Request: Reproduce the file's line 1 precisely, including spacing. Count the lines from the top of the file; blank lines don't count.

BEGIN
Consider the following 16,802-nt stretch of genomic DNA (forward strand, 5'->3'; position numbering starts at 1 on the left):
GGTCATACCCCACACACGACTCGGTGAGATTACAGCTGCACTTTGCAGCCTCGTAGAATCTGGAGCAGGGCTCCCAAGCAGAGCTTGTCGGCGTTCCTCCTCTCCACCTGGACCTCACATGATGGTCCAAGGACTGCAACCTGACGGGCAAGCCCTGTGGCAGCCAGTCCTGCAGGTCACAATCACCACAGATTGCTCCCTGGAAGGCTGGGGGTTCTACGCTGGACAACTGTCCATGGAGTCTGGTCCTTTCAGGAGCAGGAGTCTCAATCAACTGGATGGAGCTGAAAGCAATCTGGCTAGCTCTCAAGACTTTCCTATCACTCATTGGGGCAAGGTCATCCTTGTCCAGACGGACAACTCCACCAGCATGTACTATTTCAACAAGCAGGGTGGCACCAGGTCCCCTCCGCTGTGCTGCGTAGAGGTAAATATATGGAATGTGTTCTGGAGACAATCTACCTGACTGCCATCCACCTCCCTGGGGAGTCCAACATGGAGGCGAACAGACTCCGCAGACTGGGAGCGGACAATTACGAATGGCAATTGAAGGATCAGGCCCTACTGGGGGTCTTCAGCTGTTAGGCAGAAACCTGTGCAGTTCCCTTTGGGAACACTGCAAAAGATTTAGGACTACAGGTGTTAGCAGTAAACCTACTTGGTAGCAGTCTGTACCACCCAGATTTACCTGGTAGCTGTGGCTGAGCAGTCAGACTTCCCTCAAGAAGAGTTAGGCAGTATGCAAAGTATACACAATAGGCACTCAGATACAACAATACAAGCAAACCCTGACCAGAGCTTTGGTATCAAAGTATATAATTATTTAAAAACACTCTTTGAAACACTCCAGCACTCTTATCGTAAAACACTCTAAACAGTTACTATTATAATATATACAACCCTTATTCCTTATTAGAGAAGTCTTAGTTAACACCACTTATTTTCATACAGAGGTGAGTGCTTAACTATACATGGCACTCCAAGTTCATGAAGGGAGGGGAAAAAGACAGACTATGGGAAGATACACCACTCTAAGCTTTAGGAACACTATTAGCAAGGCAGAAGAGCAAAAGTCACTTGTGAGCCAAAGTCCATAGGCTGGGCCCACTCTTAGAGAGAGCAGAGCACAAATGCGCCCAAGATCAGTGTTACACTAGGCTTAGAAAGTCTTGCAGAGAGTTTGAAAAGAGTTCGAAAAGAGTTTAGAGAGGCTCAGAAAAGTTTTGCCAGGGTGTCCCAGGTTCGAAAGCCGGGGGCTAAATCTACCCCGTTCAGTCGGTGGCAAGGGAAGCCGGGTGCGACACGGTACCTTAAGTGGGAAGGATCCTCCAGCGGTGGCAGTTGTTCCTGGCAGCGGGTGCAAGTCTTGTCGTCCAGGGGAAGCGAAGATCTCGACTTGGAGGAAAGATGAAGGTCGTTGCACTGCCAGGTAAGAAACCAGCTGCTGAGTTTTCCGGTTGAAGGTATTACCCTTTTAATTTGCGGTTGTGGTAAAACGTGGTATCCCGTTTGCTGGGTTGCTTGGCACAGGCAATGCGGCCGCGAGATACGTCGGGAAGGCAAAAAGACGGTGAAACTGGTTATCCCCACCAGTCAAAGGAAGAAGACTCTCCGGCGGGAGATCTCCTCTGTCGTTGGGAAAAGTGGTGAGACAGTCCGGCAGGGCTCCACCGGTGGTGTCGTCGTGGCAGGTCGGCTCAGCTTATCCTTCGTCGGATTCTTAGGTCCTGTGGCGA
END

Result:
Consider the following 16,802-nt stretch of genomic DNA (forward strand, 5'->3'; position numbering starts at 1 on the left):